Emily Lakdawalla • Jan 20, 2009
What do we know about Uranus' moons? Part 1
EDIT: Here's Part 2. And here's a link to the transcript of my podcast.
While preparing for an upcoming 365 Days of Astronomy piece I did on the Voyager 2 Uranus encounter (look for that on Friday), I got an urge to dive in to the Voyager image archives and see what exactly we have here on Earth to base our understanding of the Uranian moons on. In recent years I've gotten used to the luxury of orbiters having repeated encounters with moons, with Galileo at Jupiter, Cassini at Saturn, and all the Mars orbiters that can look at Phobos and Deimos. But before we had these orbiters, there were just flyby missions, which had a very limited opportunity to survey the whole planetary systems. For Uranus and Neptune, the Voyager 2 flybys are it, in terms of moon imaging; nothing that we have on (or above) Earth can photograph the moons in high enough resolution to teach us much about what their surfaces look like.
The close encounter period of Voyager 2's flyby of Uranus lasted only about six hours around the spacecraft's closest approach on January 24, 1986 at 17:59 UTC, though observations took place over a 16-week period from November through February. The moons, being on the small side, were pretty much just dots to Voyager 2 until just two or three days out. Because the Uranian system is tipped sideways, the orbits of the moons appeared like a bull's eye to the approaching Voyager 2. So unlike the other giant planet encounters, where the trajectory could be selected to minimize the approach distance to several moons as Voyager 2 shot through the system more or less within the moons' orbital plane, at Uranus they had to pick ahead of time which moon Voyager 2 would fly closest to, a decision that really had more to do with where the spacecraft needed to shoot by Uranus in order to wind up with a course that would take it to Neptune.
The optimal Uranus approach distance wound up being at about the distance of Miranda's orbit, so Miranda it was, even though it was the smallest of the five known moons and therefore likely the least interesting. They lucked out -- Miranda turned out to be the most interesting! Voyager 2 got to within 26,000 kilometers of Miranda. As you can see in the diagram above right, it had nearly as close an encounter with Ariel, about 28,000 kilometers. Titania was farther away, and Oberon and Umbriel MUCH farther away.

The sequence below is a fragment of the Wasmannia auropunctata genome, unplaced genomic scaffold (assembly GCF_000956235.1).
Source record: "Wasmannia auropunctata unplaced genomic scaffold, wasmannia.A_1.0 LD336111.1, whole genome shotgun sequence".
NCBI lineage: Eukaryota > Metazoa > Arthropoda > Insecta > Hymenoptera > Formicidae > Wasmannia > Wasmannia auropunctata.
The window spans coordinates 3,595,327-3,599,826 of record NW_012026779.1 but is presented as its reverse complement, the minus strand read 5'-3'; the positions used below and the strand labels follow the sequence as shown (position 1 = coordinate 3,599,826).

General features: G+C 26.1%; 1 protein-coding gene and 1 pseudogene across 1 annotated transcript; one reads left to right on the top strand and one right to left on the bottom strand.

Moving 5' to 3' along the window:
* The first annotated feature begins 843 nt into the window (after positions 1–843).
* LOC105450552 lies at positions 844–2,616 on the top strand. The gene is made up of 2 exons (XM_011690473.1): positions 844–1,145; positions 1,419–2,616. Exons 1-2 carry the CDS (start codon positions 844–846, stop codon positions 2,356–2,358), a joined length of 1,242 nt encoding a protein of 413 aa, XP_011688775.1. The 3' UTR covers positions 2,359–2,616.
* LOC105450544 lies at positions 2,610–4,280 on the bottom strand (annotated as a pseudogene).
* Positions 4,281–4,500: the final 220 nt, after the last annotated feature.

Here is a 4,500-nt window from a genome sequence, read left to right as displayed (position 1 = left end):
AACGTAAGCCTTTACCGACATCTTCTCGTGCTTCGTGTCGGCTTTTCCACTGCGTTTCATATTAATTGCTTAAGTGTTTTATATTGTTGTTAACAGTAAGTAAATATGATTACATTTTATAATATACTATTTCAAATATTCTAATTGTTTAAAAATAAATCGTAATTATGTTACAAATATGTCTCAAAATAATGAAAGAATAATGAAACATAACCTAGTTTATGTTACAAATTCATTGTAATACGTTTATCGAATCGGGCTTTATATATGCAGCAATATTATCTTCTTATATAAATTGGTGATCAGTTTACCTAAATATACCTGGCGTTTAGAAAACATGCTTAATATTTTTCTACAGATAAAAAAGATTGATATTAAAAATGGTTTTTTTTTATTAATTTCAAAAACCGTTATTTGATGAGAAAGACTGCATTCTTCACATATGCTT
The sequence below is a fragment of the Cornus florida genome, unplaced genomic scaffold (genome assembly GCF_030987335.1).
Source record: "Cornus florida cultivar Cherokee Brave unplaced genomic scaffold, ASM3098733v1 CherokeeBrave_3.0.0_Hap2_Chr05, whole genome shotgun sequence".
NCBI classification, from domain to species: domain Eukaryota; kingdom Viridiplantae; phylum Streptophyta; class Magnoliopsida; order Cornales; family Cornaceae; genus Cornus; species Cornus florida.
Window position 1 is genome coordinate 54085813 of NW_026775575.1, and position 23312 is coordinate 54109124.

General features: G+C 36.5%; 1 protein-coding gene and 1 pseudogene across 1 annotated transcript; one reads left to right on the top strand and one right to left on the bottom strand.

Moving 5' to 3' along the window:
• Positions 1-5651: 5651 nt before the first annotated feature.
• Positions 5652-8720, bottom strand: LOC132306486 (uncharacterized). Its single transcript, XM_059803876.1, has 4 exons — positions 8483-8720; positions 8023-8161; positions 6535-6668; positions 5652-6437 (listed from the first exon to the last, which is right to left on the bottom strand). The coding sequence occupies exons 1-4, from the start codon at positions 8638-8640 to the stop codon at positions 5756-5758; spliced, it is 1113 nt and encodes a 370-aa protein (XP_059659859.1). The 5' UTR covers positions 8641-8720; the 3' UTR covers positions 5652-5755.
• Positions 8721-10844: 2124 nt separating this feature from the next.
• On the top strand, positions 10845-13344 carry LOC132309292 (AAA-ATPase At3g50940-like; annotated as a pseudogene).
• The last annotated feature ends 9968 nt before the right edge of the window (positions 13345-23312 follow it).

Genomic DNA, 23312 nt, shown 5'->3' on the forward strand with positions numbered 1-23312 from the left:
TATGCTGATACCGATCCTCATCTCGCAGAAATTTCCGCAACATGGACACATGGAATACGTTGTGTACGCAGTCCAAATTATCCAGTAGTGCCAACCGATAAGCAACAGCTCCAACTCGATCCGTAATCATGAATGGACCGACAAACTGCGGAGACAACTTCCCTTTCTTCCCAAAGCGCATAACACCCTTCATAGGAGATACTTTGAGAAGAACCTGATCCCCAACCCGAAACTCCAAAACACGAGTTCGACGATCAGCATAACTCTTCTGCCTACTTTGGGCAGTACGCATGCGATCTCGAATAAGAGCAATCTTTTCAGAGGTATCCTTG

The brief encounter meant that there just wasn't much time to take many images of each place, so it is not at all hard to show you the entire catalog of Voyager images of each of the moons it flew by. Now, noodling around with raw image data is something that I do when I am overwhelmed by the demands of work and home life and need to go take a break -- it feels like I'm being productive, but it's really procrastination. So I haven't gotten completely through the image catalog; I've just done Ariel and Miranda to show you the best stuff, and Oberon to show you that there's still a lot to be learned about what the Uranian moons look like. Yes, that really is the best set of images we have from Oberon. Every photo that you have ever seen of Miranda, Ariel, or Oberon was crafted from one or another subset of the images that you see below, processed in one way or another.
Compared to what we have from Galileo and Cassini at Jupiter and Saturn, these images are pretty gnarly. I have enhanced the contrast to make details a little easier to see, but you can still see a gray background to a lot of the photos. That background is space, and it should be black; the grayness means that there's a lot of "dark current" within the Voyager imaging system, and the fact that its color isn't constant gray but is a little speckly tells you that there's noise in the images too, which reduces their quality. It's hard work to make beautiful images of these. Of course, that makes it exactly the kind of data set that Ted Stryk likes to play with; here are his versions of the image catalogs. The images are grayscale, but they include much of the data shown above: he stacked images that were taken at nearly the same time, a process that helps to reduce the effects of random noise and increase the quality of the details in each image.
And here's the moons in color -- Ted used the Voyager 2 data for color, except for Puck, which Voyager 2 never imaged in color. In fact there is only one image in existence of poor little Puck.
OK, I've noodled around enough that now I'm even more behind than I was when I started playing with the Voyager data. Which is what always happens. But I've had a satisfying day!
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